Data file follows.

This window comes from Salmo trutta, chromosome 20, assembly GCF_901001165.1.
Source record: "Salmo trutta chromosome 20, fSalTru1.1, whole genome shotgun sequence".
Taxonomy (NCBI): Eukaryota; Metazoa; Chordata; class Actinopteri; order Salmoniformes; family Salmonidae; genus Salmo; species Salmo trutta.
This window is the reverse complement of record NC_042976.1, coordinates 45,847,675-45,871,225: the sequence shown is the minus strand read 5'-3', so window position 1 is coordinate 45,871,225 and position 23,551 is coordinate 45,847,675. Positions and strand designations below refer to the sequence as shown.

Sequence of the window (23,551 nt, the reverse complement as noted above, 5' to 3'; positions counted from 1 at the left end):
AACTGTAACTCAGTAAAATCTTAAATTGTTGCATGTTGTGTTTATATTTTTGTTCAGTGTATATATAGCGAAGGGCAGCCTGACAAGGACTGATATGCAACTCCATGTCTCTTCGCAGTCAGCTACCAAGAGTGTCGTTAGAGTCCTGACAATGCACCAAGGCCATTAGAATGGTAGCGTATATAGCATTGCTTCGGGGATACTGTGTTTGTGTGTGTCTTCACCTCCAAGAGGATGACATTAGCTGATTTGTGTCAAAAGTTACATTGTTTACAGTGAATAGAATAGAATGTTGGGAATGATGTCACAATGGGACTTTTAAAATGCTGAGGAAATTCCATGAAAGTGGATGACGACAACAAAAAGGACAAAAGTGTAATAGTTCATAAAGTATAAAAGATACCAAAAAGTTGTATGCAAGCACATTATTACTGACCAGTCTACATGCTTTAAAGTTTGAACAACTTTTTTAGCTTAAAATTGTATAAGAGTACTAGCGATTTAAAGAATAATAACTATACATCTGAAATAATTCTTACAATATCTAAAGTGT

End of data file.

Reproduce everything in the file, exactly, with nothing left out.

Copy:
This window comes from Salmo trutta, chromosome 20, assembly GCF_901001165.1.
Source record: "Salmo trutta chromosome 20, fSalTru1.1, whole genome shotgun sequence".
Taxonomy (NCBI): Eukaryota; Metazoa; Chordata; class Actinopteri; order Salmoniformes; family Salmonidae; genus Salmo; species Salmo trutta.
This window is the reverse complement of record NC_042976.1, coordinates 45,847,675-45,871,225: the sequence shown is the minus strand read 5'-3', so window position 1 is coordinate 45,871,225 and position 23,551 is coordinate 45,847,675. Positions and strand designations below refer to the sequence as shown.

Sequence of the window (23,551 nt, the reverse complement as noted above, 5' to 3'; positions counted from 1 at the left end):
AACTGTAACTCAGTAAAATCTTAAATTGTTGCATGTTGTGTTTATATTTTTGTTCAGTGTATATATAGCGAAGGGCAGCCTGACAAGGACTGATATGCAACTCCATGTCTCTTCGCAGTCAGCTACCAAGAGTGTCGTTAGAGTCCTGACAATGCACCAAGGCCATTAGAATGGTAGCGTATATAGCATTGCTTCGGGGATACTGTGTTTGTGTGTGTCTTCACCTCCAAGAGGATGACATTAGCTGATTTGTGTCAAAAGTTACATTGTTTACAGTGAATAGAATAGAATGTTGGGAATGATGTCACAATGGGACTTTTAAAATGCTGAGGAAATTCCATGAAAGTGGATGACGACAACAAAAAGGACAAAAGTGTAATAGTTCATAAAGTATAAAAGATACCAAAAAGTTGTATGCAAGCACATTATTACTGACCAGTCTACATGCTTTAAAGTTTGAACAACTTTTTTAGCTTAAAATTGTATAAGAGTACTAGCGATTTAAAGAATAATAACTATACATCTGAAATAATTCTTACAATATCTAAAGTGT